The UK government has selected a former Boston Consulting Group partner to chair the UK competition regulator after a heavily delayed two-year process that has thrown succession planning at the watchdog into disarray.
On Tuesday, business secretary Kwasi Kwarteng named Marcus Bokkerink, a former senior partner at BCG, as the preferred candidate to chair the Competition and Markets Authority, replacing Andrew Tyrie, who was ousted after a boardroom coup in 2020.
Bokkerink spent 30 years at BCG and retired in January 2020 as managing director and senior partner at Boston Consulting Group. The Cambridge graduate spent five years before that leading the group’s consumer practice for the UK, Europe and South America.
Tyrie’s exit triggered a lengthy search for his replacement, with the first recruitment round last year failing to find a suitable candidate. This time the selection of a new chair went to the wire, with Clive Bannister, the former chief executive of insurance group Phoenix, the preferred candidate as recently as this month.
At the time, individuals with knowledge of the process identified Bannister as the favourite but cautioned that Kwarteng was still to make a final decision.
Those close to the process said several contenders had dropped out during the two-year search because the successful candidate had to give up all outside interests. “That’s why it has taken two years, we have had eight names in two years but unsurprisingly some people don’t like giving up their outside interests,” one individual said.
Bokkerink’s appointment will kick-start the hunt for a permanent CMA chief executive — a search that has been on hold until now despite Andrea Coscelli’s impending exit from the watchdog in June, at the end of his term.
Without a permanent chair, the government has not been able to begin the search for his replacement. Instead, Kwarteng’s team is in the process of appointing an interim chief executive to work under Bokkerink.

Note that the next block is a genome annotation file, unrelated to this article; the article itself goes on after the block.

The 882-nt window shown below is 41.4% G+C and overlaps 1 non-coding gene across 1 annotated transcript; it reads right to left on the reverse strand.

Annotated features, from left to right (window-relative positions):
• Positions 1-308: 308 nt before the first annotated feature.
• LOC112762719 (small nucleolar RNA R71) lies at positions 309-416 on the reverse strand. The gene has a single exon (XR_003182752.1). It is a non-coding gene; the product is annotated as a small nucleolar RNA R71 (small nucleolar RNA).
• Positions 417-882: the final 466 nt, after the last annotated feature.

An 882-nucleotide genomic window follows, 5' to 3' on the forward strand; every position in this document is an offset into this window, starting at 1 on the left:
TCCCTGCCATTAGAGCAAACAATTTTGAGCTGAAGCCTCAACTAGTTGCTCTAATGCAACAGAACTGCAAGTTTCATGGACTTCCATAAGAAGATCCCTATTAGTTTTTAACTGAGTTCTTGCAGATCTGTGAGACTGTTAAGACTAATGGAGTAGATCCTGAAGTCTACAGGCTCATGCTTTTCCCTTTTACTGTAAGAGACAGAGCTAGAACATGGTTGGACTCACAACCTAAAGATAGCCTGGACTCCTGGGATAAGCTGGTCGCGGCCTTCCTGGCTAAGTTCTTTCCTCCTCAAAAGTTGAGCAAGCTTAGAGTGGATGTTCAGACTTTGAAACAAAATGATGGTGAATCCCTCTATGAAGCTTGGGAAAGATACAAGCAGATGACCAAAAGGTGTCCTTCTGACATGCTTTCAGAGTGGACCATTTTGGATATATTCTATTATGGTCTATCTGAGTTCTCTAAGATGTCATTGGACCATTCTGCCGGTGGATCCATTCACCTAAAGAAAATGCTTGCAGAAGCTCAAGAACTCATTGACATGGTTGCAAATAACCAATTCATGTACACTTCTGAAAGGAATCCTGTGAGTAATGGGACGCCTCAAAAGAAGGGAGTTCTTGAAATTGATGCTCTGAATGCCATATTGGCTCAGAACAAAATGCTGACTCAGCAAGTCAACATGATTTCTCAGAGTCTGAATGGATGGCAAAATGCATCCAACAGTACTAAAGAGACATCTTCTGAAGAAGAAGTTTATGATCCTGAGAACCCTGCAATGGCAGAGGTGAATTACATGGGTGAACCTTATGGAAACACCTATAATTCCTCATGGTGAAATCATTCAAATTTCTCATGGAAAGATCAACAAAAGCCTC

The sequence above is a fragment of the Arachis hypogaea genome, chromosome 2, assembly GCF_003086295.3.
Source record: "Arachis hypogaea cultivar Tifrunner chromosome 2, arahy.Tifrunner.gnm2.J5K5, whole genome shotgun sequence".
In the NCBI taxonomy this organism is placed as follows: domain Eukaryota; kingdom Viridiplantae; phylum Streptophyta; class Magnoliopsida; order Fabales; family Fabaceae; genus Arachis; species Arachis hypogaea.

Sarah Cardell, the CMA’s general counsel, has strong backing to become the interim chief executive, according to individuals with knowledge of the process, and is also in a strong position to take the job on a permanent basis.
The lack of orderly succession planning at the CMA comes at a crucial time as it expands its role in the wake of Brexit and seeks to crack down on the dominance of big technology companies such as Facebook and Google.
But the change in leadership comes in the wake of a government decision to shelve plans to empower the UK’s new technology regulator, which is part of the CMA, by putting it on a statutory footing over the next year. The delay means digital markets unit will not get those powers until the next parliamentary session in 2023-24 at the earliest.
One senior executive at the CMA, who preferred not to be named, said Bokkerink seemed a sensible choice because of his extensive business experience, noting that he did not appear to be a political appointment.
Kwarteng said Bokkerink would make “an excellent addition to the CMA team, bolstering its work to promote competition and innovation to help grow our economy and ensure the best deals for consumers”.
Bokkerink said he was “delighted”, hailing the CMA as a “leader among its peers in promoting effective competition and protecting consumers”.
The CMA declined to comment.